It’s been my privilege to review many hundreds of cookbooks over these past years. They all have merits and strengths. The quality of writing is the biggest consideration, with general presentation a close second. I often think a particular book might be a prize-winner or a best-seller, and then there are books like The Country Cooking of Ireland, which offers an opportunity to sprinkle other superlatives.
Gift quality is a phrase with which I have oft regaled my dear reader. That indicates a book which will be well received for its visual style by those who might be content only to leaf through its pages and dream themselves to a far-off destination. They might not ever cook from the volume but they will enjoy its picturesque charms.
The Country Cooking of Ireland is indeed gift quality but a gift for any serious cook, and a veritable must for any cookbook collector. This is a definitive work on the subject and it is only waiting for the passage of time to be recognised as such. It’s a striking book in every regard.
The author Colman Andrews isn’t a native-born Irishman. The name Colman might be traditionally Irish but the lad is named after Ronald Colman of classic movie fame. Our Colman can, though, trace family connections back to the Emerald Isle, but it’s his skill as a food writer, rather than his genetic makeup, which gives him the credentials to pen this tome.
Colman Andrews was the co-founder of Saveur Magazine and has had six James Beard Foundation awards bestowed upon him. He is the author or co-author of numerous cookbooks. His partnership with Christopher Hirsheimer has produced this stunning masterwork on the unexplored cuisine of the land at the edge of Europe. A foreword by Darina Allen indicates that this man has the seal of approval from the highest authority.
Any book which has the Irish as its topic is bound to be liberally laced with humour and warmth. No, I am not convinced of the verity of that concept just because I am myself half Irish; but we all know that the Irish have a particular philosophy that has seen them through the hardest of times. It’s a country that has been coloured by famine and fights, by poverty and poetry and by Guinness and good times. The Country Cooking of Ireland gives a taste, both literal and metaphorical, of what Ireland has to offer. A dash of culture, a soupçon of smiles, a glaze of history and a raft of some of the best and most accessible food around.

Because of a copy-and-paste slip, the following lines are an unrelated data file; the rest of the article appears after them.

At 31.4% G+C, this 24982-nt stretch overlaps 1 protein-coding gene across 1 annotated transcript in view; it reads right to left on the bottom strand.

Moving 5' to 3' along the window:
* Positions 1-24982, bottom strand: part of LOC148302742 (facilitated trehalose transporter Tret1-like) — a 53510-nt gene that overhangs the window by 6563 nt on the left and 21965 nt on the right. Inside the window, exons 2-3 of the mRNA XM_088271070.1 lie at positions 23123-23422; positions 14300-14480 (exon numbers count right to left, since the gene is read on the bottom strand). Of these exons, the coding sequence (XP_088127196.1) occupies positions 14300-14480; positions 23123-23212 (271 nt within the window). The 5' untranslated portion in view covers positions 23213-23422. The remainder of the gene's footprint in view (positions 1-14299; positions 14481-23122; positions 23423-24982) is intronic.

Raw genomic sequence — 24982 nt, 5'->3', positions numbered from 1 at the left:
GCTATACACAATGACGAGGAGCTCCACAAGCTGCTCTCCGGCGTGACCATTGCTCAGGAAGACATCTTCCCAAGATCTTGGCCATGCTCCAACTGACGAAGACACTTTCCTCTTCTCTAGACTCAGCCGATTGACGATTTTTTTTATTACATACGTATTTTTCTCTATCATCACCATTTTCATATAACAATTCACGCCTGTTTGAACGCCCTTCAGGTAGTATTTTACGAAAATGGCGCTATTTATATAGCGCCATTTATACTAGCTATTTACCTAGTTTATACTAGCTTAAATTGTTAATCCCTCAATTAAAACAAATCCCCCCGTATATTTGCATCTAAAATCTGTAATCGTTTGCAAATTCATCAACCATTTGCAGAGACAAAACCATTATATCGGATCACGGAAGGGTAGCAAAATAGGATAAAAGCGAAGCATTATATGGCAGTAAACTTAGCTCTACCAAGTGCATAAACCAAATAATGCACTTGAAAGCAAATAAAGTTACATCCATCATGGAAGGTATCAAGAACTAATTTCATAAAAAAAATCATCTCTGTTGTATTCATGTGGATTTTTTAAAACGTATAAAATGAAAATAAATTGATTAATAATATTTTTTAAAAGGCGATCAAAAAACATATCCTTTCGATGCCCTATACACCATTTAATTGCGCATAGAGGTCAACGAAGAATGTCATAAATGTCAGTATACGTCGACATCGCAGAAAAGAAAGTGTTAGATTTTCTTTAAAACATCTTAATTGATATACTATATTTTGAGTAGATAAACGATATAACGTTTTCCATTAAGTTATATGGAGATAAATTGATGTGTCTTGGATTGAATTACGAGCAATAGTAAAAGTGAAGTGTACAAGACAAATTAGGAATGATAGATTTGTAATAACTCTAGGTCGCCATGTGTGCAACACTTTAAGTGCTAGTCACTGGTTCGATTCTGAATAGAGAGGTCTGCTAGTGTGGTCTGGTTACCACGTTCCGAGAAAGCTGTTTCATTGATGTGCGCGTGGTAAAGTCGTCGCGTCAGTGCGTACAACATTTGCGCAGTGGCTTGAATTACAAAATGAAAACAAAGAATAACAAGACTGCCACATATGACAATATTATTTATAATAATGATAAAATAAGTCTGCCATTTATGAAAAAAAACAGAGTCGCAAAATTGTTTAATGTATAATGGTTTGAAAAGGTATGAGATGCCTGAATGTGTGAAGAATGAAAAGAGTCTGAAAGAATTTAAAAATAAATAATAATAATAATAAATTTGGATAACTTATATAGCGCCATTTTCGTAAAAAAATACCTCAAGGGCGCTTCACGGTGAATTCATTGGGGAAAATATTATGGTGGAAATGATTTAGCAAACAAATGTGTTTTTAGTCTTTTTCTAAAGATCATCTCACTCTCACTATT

It’s about fresh ingredients: we discover food producers with a passion for cheeses, for their livestock and their vegetable gardens. It’s true to say that the Irish have not been famed for fine food and restaurants but that is changing. London has successfully changed its image and Ireland is doing the same. The celebrated promoters of its food ( Darina Allen, Richard Corrigan and Clodagh McKenna) have encouraged us to take a second look and we have liked what we have found.
The Country Cooking of Ireland is a showcase for some of the best recipes. They include those that one would expect such as the Ulster Fry (the equivalent of the English Full Monty or fried breakfast), corned beef, soda bread and colcannon, but there is much more which is just as traditional but less known.
Rabbit was a popular meat in the past and it deserves a revival. Colman has a couple of recipes which are both simple and flavourful and show this underrated meat to best advantage. Braised rabbit has fresh vegetables and a sprig of thyme as supporting cast. It’s a dish that typifies the style of food here: seasonal ingredients, no exotic techniques, and uncomplicated flavours.
Spiced Beef is a dish I am drawn to. This would make a stunning Sunday lunch and would be somewhat different from the regular roast. It takes a good few hours to cook but it’s not labour-intensive. A great idea for a hectic weekend as you’ll cook the beef the day before.
A pie can never be a bad thing. Donegal Pie is a cheap and versatile article which is portable and tasty. OK, so it’s potato and bacon in a pastry case but there is nothing wrong with that as long as your bacon is the best and the potatoes are flecked with fresh herbs. If it was French it would be called Pate de l’Ile de France or some such name and you would think yourself very chic for ordering it.
The Country Cooking of Ireland is a stunner of a book. It is well researched and Colman Andrews shows real passion for the subject. His writing is engaging and informative and the photography is outstanding. One doesn’t need to be an expert home cook and one doesn’t need to have Guinness coursing through one’s veins to be enchanted by this volume. This must surely be the Irish food book to which others are compared. A grand addition to any collection.
The Country Cooking of Ireland
Author: Colman Andrews
Published by: Chronicle Books
Price: $50.00US, £30.00
Cookbook review by Chrissie Walker © 2018